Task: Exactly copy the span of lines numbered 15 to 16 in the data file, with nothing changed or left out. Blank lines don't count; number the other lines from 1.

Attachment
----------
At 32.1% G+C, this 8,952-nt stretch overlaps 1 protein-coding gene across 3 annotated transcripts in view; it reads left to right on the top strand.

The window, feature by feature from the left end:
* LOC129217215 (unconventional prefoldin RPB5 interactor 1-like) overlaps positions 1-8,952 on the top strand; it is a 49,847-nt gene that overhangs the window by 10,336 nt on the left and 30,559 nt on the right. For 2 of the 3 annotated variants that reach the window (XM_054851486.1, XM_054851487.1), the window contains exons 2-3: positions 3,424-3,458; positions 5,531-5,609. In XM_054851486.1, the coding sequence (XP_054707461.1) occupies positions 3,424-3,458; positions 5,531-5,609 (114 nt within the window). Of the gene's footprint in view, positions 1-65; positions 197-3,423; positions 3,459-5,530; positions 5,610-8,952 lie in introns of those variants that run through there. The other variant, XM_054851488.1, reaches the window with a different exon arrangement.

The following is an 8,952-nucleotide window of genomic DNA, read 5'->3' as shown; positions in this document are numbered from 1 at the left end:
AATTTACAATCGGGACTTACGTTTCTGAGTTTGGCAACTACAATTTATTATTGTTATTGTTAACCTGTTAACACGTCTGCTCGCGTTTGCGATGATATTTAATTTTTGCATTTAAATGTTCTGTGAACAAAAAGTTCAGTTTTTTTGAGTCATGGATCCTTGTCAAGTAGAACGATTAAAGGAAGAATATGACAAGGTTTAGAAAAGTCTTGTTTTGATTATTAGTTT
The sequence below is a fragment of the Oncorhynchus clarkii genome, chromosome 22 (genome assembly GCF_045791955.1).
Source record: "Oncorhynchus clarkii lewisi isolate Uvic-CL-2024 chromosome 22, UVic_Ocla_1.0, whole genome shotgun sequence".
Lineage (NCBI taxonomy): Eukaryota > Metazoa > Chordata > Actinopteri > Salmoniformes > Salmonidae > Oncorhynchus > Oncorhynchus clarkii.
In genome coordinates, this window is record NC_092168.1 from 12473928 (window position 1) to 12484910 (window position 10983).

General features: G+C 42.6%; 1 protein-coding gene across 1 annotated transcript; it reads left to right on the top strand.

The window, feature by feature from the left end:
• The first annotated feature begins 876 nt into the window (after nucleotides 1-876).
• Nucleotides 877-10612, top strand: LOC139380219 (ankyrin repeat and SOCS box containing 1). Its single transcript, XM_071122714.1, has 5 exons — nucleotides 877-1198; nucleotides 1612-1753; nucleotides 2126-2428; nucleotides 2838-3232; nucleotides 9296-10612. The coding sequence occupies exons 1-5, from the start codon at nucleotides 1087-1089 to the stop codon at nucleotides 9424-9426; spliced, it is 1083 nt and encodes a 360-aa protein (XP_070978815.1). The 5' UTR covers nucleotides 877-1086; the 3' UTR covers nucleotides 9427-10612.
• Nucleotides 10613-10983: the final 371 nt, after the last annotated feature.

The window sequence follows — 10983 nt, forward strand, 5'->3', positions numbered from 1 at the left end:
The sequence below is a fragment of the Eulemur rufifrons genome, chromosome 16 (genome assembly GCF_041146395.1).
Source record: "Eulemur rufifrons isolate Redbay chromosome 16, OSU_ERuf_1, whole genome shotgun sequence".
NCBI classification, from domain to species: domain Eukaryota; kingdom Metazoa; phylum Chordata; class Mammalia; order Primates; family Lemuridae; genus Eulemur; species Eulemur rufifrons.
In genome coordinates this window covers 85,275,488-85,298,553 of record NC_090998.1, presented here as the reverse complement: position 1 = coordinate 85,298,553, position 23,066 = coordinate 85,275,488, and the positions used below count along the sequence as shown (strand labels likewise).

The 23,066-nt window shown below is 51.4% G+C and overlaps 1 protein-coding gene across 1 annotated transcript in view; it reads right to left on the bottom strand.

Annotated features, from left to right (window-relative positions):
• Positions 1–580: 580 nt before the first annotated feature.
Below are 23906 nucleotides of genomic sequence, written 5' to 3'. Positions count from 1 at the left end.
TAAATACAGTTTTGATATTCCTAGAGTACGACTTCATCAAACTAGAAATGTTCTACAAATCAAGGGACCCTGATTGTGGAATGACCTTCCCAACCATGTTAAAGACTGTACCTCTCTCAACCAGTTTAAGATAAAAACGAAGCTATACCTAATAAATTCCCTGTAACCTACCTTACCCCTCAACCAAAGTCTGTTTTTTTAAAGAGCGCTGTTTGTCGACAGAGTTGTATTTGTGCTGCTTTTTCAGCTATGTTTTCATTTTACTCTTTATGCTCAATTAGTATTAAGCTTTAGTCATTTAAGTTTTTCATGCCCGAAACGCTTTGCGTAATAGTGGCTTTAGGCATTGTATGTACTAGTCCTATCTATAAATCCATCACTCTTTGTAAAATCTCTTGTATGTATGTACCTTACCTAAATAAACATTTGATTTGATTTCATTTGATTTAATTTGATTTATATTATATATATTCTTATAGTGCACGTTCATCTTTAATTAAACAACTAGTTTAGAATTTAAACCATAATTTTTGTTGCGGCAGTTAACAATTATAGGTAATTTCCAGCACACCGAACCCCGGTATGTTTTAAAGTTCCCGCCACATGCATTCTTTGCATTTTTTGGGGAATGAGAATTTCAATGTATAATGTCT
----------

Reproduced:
The window sequence follows — 10983 nt, forward strand, 5'->3', positions numbered from 1 at the left end:
The sequence below is a fragment of the Eulemur rufifrons genome, chromosome 16 (genome assembly GCF_041146395.1).